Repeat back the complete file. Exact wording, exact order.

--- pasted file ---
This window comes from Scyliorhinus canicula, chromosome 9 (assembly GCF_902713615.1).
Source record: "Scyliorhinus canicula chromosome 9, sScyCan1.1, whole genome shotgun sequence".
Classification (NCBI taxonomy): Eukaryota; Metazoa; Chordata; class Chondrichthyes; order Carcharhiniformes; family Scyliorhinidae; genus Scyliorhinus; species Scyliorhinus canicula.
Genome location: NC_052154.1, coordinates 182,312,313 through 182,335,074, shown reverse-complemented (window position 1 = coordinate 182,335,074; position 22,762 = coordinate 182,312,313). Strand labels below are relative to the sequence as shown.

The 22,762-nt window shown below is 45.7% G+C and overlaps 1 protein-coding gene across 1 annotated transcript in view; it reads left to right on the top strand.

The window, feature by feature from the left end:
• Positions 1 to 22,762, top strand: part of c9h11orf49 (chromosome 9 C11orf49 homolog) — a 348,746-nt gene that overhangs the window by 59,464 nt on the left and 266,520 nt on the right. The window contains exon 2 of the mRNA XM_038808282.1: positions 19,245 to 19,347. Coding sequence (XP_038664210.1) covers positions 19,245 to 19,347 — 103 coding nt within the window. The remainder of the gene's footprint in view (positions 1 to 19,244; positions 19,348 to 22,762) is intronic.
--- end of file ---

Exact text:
This window comes from Scyliorhinus canicula, chromosome 9 (assembly GCF_902713615.1).
Source record: "Scyliorhinus canicula chromosome 9, sScyCan1.1, whole genome shotgun sequence".
Classification (NCBI taxonomy): Eukaryota; Metazoa; Chordata; class Chondrichthyes; order Carcharhiniformes; family Scyliorhinidae; genus Scyliorhinus; species Scyliorhinus canicula.
Genome location: NC_052154.1, coordinates 182,312,313 through 182,335,074, shown reverse-complemented (window position 1 = coordinate 182,335,074; position 22,762 = coordinate 182,312,313). Strand labels below are relative to the sequence as shown.

The 22,762-nt window shown below is 45.7% G+C and overlaps 1 protein-coding gene across 1 annotated transcript in view; it reads left to right on the top strand.

The window, feature by feature from the left end:
• Positions 1 to 22,762, top strand: part of c9h11orf49 (chromosome 9 C11orf49 homolog) — a 348,746-nt gene that overhangs the window by 59,464 nt on the left and 266,520 nt on the right. The window contains exon 2 of the mRNA XM_038808282.1: positions 19,245 to 19,347. Coding sequence (XP_038664210.1) covers positions 19,245 to 19,347 — 103 coding nt within the window. The remainder of the gene's footprint in view (positions 1 to 19,244; positions 19,348 to 22,762) is intronic.